A formal parameter is available to an object only within the body of a constructor or method that declares it. We say that the scope of a parameter is restricted to the body of the constructor or method in which it is declared. In contrast, the scope of a field is the whole of the class definition—it can be accessed from anywhere in the same class. This is a very important difference between these two sorts of variables.
A concept related to variable scope is variable lifetime. The lifetime of a parameter is limited to a single call of a constructor or method. When a constructor or method is called, the extra space for the parameter variables is created and the external values copied into that space. Once that call has completed its task, the formal parameters disappear and the values they held are lost. In other words, when the constructor has finished executing, the whole constructor space is removed along with the parameter variables held within it. In contrast, the lifetime of a field is the same as the lifetime of the object to which it belongs. When an object is created, so are the fields, and they persist for the lifetime of the object. It follows that if we want to remember the value held in a parameter, we must store the value somewhere persistent—that is, in a field (Barnes & Kölling, 2012, pp. 29–30).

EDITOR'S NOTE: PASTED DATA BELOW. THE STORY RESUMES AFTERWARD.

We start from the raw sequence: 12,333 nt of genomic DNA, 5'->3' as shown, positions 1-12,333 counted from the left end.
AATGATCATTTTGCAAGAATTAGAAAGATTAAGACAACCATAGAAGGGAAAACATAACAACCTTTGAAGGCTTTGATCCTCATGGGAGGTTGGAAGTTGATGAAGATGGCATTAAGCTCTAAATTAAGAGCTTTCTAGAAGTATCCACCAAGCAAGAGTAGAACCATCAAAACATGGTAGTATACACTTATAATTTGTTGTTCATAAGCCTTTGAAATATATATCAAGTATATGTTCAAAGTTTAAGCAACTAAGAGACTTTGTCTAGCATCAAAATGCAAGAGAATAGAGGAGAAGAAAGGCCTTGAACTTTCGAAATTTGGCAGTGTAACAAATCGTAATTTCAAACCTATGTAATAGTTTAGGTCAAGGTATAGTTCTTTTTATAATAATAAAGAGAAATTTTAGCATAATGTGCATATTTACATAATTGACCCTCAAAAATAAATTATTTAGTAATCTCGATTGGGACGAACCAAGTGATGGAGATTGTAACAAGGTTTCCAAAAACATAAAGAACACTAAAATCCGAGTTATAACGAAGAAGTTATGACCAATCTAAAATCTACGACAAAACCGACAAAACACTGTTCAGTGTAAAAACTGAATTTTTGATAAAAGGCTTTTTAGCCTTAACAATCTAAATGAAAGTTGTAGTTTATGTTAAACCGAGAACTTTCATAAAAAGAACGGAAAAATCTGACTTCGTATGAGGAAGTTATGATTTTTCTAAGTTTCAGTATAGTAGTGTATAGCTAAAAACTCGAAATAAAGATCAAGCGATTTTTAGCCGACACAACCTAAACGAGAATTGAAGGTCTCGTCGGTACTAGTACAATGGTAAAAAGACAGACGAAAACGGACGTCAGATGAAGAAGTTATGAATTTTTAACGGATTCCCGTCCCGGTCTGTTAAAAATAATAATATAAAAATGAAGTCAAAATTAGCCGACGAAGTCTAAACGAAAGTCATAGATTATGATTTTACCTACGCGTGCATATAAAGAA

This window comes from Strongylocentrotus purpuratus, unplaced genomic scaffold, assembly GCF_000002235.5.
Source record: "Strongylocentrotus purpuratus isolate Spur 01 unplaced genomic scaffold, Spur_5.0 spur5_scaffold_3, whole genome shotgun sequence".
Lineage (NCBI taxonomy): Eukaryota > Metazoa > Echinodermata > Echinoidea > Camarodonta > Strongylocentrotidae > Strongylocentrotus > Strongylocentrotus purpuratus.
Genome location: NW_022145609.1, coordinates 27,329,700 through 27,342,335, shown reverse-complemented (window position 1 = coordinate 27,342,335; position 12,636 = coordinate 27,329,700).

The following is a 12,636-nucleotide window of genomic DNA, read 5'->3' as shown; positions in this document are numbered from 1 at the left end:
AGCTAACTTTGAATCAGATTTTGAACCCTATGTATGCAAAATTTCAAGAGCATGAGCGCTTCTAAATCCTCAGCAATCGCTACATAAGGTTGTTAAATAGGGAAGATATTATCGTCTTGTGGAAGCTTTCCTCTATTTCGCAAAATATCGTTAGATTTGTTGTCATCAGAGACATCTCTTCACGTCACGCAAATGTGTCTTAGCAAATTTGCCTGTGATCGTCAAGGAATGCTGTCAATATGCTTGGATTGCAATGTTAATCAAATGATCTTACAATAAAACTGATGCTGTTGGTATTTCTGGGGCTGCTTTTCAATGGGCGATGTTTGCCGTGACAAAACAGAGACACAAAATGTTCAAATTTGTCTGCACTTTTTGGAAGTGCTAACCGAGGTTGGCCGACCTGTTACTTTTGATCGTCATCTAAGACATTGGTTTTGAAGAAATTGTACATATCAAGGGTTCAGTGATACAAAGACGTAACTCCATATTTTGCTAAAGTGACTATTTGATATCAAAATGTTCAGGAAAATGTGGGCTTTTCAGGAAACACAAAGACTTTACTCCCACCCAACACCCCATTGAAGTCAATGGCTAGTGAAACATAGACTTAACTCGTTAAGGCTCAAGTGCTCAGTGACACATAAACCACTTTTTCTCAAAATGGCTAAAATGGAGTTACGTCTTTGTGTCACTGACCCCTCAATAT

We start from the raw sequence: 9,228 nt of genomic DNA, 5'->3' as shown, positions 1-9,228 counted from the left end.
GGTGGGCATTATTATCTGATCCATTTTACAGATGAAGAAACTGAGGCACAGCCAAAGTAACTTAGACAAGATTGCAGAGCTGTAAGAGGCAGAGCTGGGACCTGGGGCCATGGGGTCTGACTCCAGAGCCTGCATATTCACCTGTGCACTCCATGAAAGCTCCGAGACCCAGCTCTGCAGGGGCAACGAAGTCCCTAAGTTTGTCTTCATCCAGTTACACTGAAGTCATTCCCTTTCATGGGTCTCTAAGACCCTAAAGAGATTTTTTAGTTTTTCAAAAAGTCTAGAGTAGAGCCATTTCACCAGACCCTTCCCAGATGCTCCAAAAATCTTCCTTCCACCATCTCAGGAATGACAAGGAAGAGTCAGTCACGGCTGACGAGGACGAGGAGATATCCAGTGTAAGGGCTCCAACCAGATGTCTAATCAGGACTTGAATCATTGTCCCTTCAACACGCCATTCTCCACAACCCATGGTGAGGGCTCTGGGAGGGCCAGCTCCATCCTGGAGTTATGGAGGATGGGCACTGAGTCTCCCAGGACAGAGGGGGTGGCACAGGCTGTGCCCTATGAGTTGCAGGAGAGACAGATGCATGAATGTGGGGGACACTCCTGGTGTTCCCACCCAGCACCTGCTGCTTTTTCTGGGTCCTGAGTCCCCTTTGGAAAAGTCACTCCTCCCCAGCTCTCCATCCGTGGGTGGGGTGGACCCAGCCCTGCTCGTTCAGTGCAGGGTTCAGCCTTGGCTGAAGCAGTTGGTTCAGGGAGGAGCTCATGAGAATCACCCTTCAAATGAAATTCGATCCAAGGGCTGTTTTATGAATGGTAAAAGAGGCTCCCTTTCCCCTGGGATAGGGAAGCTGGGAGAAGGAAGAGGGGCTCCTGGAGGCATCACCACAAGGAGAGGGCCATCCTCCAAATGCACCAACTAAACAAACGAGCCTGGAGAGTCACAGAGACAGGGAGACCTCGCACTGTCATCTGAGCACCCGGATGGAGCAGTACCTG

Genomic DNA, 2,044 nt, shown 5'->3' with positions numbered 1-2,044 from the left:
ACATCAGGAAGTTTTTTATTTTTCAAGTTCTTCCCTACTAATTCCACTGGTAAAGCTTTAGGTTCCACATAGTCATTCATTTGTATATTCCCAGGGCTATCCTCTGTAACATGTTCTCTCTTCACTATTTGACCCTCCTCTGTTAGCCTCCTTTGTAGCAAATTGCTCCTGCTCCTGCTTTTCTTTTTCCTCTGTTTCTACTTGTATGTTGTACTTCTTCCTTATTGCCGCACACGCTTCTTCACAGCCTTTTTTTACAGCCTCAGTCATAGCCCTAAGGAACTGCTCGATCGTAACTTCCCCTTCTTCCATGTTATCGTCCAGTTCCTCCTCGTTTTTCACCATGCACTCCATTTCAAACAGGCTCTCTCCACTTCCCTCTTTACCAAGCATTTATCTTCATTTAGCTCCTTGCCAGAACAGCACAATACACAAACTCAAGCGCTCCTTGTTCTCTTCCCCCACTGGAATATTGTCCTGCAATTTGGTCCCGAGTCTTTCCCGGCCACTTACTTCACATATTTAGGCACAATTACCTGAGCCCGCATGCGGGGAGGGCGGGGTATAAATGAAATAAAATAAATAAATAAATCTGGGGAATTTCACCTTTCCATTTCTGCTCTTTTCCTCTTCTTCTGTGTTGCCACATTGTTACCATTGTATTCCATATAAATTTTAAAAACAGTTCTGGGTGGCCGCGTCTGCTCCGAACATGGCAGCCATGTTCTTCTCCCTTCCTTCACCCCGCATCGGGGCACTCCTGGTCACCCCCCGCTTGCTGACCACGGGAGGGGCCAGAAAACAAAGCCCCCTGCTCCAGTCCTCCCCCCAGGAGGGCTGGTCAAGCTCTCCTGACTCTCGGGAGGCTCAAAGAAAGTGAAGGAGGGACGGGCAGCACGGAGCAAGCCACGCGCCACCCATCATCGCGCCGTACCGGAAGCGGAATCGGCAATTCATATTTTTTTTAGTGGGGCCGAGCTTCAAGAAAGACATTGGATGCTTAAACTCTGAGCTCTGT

(Read in Object References how objects are treated differently than are primitive values.)
Barnes, D. & Kölling M. (2012). Objects first with Java: A practical introduction using BlueJ. Toronto: Pearson Education, Inc. ISBN 978-0-13-249266-9.
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